Adolescent compliance with oral contraceptives : relation to self-assessment, lifestyle regularity and multidimensional health locus of control



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This study addressed the issue of adolescent compliance with oral contraception by investigating the use of self-report and behavioral measures to differentiate compliant and noncompliant subjects. Subjects (n=22) were predominantly black, low-income adolescent girls, ages 15.2-19.9 (mean 17.7), attending an urban family planning clinic. Inclusion and exclusion criteria were designed to select 2 groups at each extreme of the dimension of contraceptive compliance. Questionnaires were administered to all subjects. Items included (1) self-report of past medication compliance, (2) self-assessment of ability to comply with oral contraception and 6 targetted behaviors (toothbrushing, diet, exercise, sleep, homework and chores), and (3) Multidimensional Health Locus of Control. Self-reported behavioral data were also collected from 10 subjects using a method from behavioral ecology. A trend in the data indicated adolescents can assess their own ability to comply with contraception, and the implications of this for interventions are discussed. Results did not support a relationship of contraceptive compliance with any of the following: past compliance with noncontraceptive medications, self-assessment of compliance with targetted behaviors, regularity with which pills were taken or with which the targetted behaviors were performed. In addition, measures derived from self-reported behavioral data indicated that compliant and noncompliant individuals were similar to each other in many respects, although several interesting differences were found. Noncompliant subjects spent more time at home and had less diversity of activities and companions than compliant subjects. Implications for current understanding of adolescent contraceptive compliance and future research are discussed.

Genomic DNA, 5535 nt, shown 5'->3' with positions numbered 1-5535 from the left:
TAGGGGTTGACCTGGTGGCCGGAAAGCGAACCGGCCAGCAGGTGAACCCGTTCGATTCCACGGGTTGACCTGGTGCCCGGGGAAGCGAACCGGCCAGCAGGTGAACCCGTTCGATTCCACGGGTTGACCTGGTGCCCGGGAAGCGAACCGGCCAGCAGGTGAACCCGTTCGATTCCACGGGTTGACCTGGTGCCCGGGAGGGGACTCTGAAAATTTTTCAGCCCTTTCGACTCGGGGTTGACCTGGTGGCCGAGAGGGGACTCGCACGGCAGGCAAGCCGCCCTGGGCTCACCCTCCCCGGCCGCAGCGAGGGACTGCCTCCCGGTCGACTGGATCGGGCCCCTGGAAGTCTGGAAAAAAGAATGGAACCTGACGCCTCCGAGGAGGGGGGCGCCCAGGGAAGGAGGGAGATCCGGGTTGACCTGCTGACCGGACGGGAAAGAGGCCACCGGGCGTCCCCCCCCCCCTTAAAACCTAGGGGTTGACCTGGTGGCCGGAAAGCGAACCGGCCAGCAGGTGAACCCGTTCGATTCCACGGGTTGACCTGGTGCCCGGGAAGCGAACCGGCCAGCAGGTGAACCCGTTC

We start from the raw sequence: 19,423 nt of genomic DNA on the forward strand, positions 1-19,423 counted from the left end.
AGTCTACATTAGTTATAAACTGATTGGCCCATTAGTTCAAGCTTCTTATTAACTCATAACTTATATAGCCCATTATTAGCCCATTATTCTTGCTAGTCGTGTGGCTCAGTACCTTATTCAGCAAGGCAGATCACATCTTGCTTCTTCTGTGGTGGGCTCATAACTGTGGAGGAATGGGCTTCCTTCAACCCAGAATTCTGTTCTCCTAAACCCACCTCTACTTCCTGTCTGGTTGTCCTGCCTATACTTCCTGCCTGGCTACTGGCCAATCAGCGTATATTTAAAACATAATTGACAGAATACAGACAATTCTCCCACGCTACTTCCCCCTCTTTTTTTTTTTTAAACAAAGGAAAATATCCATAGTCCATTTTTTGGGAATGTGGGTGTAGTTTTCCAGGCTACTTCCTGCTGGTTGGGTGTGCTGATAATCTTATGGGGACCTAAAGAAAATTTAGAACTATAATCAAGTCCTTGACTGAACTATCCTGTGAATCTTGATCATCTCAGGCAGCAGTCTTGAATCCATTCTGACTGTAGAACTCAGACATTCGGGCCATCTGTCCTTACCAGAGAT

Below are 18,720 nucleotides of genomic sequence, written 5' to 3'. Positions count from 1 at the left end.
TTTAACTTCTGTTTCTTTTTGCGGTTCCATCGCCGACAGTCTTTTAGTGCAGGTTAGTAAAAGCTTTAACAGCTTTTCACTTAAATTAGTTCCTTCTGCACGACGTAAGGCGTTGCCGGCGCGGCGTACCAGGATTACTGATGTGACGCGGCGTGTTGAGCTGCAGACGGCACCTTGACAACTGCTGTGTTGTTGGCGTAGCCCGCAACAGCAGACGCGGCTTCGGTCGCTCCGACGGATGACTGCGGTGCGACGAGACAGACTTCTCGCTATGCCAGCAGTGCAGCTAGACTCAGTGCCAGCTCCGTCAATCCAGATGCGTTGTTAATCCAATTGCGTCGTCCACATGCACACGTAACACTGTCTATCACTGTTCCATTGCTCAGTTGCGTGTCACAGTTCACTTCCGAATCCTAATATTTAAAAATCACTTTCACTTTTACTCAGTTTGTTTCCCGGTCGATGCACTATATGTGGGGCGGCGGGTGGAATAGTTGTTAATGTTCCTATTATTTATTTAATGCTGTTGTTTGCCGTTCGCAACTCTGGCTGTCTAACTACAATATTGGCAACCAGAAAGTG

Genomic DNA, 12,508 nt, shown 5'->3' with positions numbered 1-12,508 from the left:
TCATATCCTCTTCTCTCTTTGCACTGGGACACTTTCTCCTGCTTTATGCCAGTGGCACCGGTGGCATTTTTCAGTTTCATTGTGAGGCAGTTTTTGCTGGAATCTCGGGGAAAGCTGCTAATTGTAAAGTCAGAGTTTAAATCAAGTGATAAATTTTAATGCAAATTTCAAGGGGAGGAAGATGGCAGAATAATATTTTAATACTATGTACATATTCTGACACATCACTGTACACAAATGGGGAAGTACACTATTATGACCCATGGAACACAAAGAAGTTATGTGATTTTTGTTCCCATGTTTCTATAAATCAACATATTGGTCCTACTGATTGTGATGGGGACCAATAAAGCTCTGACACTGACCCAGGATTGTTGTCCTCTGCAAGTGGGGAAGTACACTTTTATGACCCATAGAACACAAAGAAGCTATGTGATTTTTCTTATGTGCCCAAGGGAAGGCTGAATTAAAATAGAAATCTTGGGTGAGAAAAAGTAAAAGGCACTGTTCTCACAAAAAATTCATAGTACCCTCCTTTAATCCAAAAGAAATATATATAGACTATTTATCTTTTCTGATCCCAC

Oral contraceptives--Psychological aspects